She blinked. "I... of course I know."

"Good." He looked at her, eyes dark and inscrutable. "I... I wanted to apologize for my part in this. For doubting your abilities, and treating you like a child."

Freya didn't answer; she was far too surprised at hearing him actually apologize to her. Fratley was like her, in one very significant way; he was stubborn. He almost never apologized.

She wasn't sure how he took her silence, but after a while he started again. "I have often worried about losing you again, and those concerns have clouded my judgment. I should have known that you were capable of taking care of yourself. If I had only let you stay with me..." He looked away. "You knew him, didn't you?"

She finally nodded. "He... he was a friend," she said. "Just as Zidane was."

"I'm sorry, Freya. It must have been hard for you."

"No," she said distantly. "It... was too easy. If it had been hard to kill him... maybe it wouldn't be so hard now." She squeezed her eyes shut. "Maybe if I hadn't wanted so badly to kill him, if I hadn't believed he was betraying me, I could let it all go. I could believe it was all some horrible mistake."

"It was a plot, my lady. A horrible plot, and not one you were party to. You must not blame yourself for this."

Freya nodded. She knew that, but how could she believe it?

"I have been very worried about you, my love." Fratley continued, and took her hand. "I've tried to be patient and give you time, but it seems that every day you withdraw deeper into yourself. When will you come back to us?"

She wanted to answer, but somehow, she just didn't know what to say. It wasn't so simple as walking from one place to another. Somehow she'd gotten herself mired in self-doubt, and she couldn't seem to get out of it. It caught at her ankles and pulled her deeper....

"I've forgotten something," she said, very quietly.

She did not speak so quietly that Fratley did not hear her, however. "Freya? What is it?"

She blinked and looked up at Fratley. "It's nothing. I was just thinking," she said. "Will you... will you please leave me alone for a while longer? I must think about one last thing, and then I will give you an answer."

"I... yes, love. Of course." He bent down and kissed her on the forehead. "I will be here when you are ready."

"Thank you," she said, and watched him go, feeling more relief at seeing him go than she would have liked. Her mind was racing with that new thought that had just popped into her mind, a thought that she did not like.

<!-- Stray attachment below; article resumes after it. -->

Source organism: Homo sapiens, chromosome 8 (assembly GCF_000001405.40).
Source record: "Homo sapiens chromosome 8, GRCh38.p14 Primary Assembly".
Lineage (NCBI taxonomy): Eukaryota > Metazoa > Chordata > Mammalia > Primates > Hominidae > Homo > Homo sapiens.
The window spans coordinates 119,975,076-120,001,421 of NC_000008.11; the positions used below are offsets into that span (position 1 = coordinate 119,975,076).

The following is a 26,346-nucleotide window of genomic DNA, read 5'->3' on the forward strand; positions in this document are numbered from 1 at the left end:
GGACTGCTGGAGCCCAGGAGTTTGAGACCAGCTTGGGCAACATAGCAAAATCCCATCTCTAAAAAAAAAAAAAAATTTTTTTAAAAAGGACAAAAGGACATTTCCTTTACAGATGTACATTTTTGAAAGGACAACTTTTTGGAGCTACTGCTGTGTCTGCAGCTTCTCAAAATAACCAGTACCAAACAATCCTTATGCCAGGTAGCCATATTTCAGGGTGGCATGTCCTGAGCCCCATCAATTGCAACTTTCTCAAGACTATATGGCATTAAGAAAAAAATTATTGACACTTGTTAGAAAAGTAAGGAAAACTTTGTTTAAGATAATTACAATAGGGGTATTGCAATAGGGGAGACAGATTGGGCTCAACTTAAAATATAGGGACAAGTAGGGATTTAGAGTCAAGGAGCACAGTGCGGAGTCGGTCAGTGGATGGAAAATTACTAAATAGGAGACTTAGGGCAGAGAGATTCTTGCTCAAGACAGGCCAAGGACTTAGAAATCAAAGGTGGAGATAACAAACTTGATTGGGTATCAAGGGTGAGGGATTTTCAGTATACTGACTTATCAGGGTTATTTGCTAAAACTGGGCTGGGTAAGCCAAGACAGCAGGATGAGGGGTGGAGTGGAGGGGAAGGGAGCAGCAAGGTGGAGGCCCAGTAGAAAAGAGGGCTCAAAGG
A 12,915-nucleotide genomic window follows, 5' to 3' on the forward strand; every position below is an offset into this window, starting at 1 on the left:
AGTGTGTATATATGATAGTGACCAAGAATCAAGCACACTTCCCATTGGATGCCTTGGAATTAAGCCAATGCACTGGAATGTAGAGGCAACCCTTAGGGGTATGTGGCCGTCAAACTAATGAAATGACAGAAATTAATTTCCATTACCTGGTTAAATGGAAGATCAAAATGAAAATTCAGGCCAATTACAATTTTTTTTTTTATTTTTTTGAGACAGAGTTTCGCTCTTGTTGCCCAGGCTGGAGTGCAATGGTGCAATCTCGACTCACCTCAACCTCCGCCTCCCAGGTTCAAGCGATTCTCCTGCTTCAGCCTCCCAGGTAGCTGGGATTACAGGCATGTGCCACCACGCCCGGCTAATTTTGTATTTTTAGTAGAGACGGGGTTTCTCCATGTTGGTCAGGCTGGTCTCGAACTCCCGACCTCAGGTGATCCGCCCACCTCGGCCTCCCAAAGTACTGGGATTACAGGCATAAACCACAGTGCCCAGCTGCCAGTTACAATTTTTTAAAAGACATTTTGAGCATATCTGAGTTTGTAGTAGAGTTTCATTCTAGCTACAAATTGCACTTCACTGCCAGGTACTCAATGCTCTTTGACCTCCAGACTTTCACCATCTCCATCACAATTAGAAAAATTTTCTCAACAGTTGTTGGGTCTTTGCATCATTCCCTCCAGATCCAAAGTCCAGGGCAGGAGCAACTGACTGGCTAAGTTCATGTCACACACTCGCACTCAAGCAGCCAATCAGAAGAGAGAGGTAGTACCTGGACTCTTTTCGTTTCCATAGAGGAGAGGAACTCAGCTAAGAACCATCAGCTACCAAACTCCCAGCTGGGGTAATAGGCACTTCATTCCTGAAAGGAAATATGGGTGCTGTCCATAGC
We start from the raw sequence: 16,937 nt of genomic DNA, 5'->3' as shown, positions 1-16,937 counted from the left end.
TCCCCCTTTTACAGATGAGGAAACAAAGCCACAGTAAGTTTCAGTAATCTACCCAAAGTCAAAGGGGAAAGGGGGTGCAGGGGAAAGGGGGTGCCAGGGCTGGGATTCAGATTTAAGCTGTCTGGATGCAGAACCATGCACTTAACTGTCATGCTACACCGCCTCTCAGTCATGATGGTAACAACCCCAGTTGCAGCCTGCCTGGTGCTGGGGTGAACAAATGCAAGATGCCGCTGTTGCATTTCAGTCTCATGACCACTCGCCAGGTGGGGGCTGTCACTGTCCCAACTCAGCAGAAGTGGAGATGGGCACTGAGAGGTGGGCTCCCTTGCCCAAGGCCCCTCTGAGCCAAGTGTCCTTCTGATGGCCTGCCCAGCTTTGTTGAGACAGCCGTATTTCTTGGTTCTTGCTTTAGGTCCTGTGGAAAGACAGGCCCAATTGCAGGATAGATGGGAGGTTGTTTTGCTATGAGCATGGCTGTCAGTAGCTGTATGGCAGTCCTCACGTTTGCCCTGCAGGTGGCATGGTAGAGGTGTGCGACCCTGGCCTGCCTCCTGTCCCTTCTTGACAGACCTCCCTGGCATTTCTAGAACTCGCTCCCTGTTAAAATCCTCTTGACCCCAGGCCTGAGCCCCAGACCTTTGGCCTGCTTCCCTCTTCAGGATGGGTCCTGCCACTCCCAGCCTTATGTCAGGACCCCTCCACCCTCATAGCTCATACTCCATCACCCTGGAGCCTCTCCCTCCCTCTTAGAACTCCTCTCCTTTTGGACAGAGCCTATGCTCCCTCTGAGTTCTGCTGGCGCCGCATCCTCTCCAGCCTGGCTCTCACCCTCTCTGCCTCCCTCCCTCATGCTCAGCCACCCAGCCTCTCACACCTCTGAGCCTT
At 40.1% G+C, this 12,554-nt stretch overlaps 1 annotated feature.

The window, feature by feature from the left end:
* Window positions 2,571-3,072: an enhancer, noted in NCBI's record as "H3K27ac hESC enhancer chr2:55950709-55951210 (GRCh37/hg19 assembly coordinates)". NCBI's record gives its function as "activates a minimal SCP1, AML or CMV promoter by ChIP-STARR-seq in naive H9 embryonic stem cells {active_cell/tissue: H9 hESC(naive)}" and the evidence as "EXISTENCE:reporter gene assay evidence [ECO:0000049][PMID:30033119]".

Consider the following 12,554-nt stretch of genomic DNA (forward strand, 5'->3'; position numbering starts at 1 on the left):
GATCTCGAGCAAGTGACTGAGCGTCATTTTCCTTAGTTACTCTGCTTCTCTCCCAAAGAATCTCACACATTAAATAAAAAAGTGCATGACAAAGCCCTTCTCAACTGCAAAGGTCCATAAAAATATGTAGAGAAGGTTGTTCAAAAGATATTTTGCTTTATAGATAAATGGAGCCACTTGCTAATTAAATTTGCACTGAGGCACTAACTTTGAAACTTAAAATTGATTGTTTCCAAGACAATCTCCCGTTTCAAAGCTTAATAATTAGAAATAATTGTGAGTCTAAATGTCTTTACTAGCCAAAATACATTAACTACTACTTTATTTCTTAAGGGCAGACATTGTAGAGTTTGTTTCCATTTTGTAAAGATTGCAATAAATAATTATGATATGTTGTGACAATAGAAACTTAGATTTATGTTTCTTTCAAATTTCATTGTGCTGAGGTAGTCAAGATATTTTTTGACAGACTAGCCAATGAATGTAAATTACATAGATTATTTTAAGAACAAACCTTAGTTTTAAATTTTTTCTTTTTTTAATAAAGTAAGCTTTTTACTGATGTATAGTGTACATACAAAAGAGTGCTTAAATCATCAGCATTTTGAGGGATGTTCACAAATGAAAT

I've forgotten something. I've killed a man that I once would've trusted with my life, and I trusted a man who wanted me to die.

She shook her head, realizing how foolish she sounded. Everyone in Burmecia had trusted Master Lorn; he had served the Kingdom well for so many years, after all. No one would've imagined his treason; if Gretchen had not discovered the proof of his actions, no one would have ever suspected him. Berating herself for not trusting him was foolish.

And even if she had believed Amarant - even if she'd realized that he had no intention of killing her - what could they have done? She was a powerful fighter, and Amarant had been powerful as well - more than she'd ever known, she thought with a pang - but Lorn had been mightier than both of them together. Most likely he had been watching them both right until the moment of Amarant's death, and would have watched beyond that, if he had had any inkling of Amarant's abilities. She didn't know what Lorn was capable of, and now she never would.

But that wasn't what mattered in her head. What mattered was that she'd killed a man she'd once trusted, and she'd done it out of an immediate and horrible rage. If she'd hesitated for even a moment - if, as Fratley had said, it had been difficult for her - she might not feel that she'd betrayed him so deeply.

She'd tried so hard. She'd wanted so much to be a loyal Burmecian again, to help rebuild the nation with Sir Fratley at her side and to be a noble Dragon Knight in the country where she had been born and raised. Ever since she'd returned home - for good, she'd said - after the battles in Memoria, she had forced herself into that mold. Maybe she'd forced herself too hard, maybe she'd lost some of the things that she'd worked so hard to learn. At first she'd trusted no one outside of Burmecia; it had been a real struggle to learn to trust, and now she felt like she'd forgotten it all....